Capitalism is the enemy of freedom…

I like most of the Anarchist FAQ, but this section is particularly to the point, especially as it relates to the Misesians and other apologists for capitalist values: How does capitalism affect liberty?

In a society of relative equals, “private property” would not be a source of power. For example, you would still be able to fling a drunk out of your home. But in a system based on wage labour (i.e. capitalism), private property is a different thing altogether, becoming a source of institutionalised power and coercive authority through hierarchy. As Noam Chomsky writes, capitalism is based on “a particular form of authoritarian control. Namely, the kind that comes through private ownership and control, which is an extremely rigid system of domination.” When “property” is purely what you, as an individual, use (i.e. possession) it is not a source of power. In capitalism, however, “property” rights no longer coincide with use rights, and so they become a denial of freedom and a source of authority and power over the individual. Little wonder that Proudhon labelled property as “theft” and “despotism”.

As we’ve seen in the discussion of hierarchy (section A.2.8 and B.1), all forms of authoritarian control depend on “coercive molestation” — i.e. the use or threat of sanctions. This is definitely the case in company hierarchies under capitalism. Bob Black describes the authoritarian nature of capitalism as follows:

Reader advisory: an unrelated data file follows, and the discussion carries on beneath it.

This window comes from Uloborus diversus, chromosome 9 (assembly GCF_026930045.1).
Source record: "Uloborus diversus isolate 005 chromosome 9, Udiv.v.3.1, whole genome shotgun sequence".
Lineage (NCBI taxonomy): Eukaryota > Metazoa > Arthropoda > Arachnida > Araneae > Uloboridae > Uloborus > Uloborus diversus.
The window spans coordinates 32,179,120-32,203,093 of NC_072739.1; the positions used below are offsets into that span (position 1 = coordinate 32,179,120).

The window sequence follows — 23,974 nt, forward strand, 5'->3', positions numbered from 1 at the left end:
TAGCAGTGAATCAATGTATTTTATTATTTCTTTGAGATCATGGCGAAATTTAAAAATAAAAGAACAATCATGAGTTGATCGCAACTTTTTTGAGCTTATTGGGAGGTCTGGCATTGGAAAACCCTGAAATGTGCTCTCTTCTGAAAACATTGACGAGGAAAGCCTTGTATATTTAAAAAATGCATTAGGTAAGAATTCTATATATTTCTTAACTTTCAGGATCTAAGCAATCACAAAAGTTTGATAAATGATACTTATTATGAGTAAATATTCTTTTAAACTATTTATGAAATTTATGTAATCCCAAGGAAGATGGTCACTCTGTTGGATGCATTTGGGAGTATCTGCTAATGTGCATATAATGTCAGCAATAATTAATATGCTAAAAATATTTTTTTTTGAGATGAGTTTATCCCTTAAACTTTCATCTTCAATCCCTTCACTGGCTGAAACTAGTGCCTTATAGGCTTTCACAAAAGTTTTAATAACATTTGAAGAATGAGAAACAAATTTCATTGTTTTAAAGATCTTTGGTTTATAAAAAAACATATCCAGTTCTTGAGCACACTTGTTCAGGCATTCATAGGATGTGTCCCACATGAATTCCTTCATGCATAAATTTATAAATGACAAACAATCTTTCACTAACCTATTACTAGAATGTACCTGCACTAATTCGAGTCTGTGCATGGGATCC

“[T]he place where [adults] pass the most time and submit to the closest control is at work. Thus . . . it’s apparent that the source of the greatest direct duress experienced by the ordinary adult is not the state but rather the business that employs him. Your foreman or supervisor gives you more or-else orders in a week than the police do in a decade.”

We have already noted the objection that people can leave their jobs, which just amounts to saying “love it or leave it!” and does not address the issue at hand. Needless to say, the vast majority of the population cannot avoid wage labour. Far from being based on the “right to self-ownership,” then, capitalism denies it, alienating the individual from such basic rights as free speech, independent thought, and self-management of one’s own activity, which individuals have to give up when they are employed. But since these rights, according to Rothbard, are the products of humans as humans, wage labour alienates them from themselves, exactly as it does the individual’s labour power and creativity.

One thought on “Capitalism is the enemy of freedom…

  1. Scott Ferrie July 5, 2013 at 17:49

    Reblogged this on The Paleo Revolt and commented:
    Great post by an odd but interesting fellow.

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